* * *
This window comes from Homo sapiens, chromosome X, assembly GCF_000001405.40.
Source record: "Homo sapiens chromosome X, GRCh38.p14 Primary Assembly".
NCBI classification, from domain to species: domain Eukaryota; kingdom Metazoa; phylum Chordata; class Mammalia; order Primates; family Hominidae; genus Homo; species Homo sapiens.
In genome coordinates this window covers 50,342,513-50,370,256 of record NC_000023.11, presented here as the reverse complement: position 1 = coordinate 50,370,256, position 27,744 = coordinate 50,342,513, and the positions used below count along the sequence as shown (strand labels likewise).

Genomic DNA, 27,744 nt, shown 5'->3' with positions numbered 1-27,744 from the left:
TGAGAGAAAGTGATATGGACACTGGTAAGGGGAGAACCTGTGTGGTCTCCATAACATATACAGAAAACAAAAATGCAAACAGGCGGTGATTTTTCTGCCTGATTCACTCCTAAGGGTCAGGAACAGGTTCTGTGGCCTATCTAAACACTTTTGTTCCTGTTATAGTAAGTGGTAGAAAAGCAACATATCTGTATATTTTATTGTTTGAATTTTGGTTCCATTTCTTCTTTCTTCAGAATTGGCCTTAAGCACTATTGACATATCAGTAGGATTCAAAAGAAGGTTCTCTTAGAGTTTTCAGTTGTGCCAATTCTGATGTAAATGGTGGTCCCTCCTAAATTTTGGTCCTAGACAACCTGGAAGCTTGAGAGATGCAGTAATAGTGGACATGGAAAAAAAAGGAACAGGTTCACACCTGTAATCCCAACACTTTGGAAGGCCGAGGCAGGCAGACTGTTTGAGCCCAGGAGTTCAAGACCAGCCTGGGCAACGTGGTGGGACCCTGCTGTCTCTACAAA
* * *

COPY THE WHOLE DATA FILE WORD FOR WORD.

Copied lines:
This window comes from Homo sapiens, chromosome X, assembly GCF_000001405.40.
Source record: "Homo sapiens chromosome X, GRCh38.p14 Primary Assembly".
NCBI classification, from domain to species: domain Eukaryota; kingdom Metazoa; phylum Chordata; class Mammalia; order Primates; family Hominidae; genus Homo; species Homo sapiens.
In genome coordinates this window covers 50,342,513-50,370,256 of record NC_000023.11, presented here as the reverse complement: position 1 = coordinate 50,370,256, position 27,744 = coordinate 50,342,513, and the positions used below count along the sequence as shown (strand labels likewise).

Genomic DNA, 27,744 nt, shown 5'->3' with positions numbered 1-27,744 from the left:
TGAGAGAAAGTGATATGGACACTGGTAAGGGGAGAACCTGTGTGGTCTCCATAACATATACAGAAAACAAAAATGCAAACAGGCGGTGATTTTTCTGCCTGATTCACTCCTAAGGGTCAGGAACAGGTTCTGTGGCCTATCTAAACACTTTTGTTCCTGTTATAGTAAGTGGTAGAAAAGCAACATATCTGTATATTTTATTGTTTGAATTTTGGTTCCATTTCTTCTTTCTTCAGAATTGGCCTTAAGCACTATTGACATATCAGTAGGATTCAAAAGAAGGTTCTCTTAGAGTTTTCAGTTGTGCCAATTCTGATGTAAATGGTGGTCCCTCCTAAATTTTGGTCCTAGACAACCTGGAAGCTTGAGAGATGCAGTAATAGTGGACATGGAAAAAAAAGGAACAGGTTCACACCTGTAATCCCAACACTTTGGAAGGCCGAGGCAGGCAGACTGTTTGAGCCCAGGAGTTCAAGACCAGCCTGGGCAACGTGGTGGGACCCTGCTGTCTCTACAAA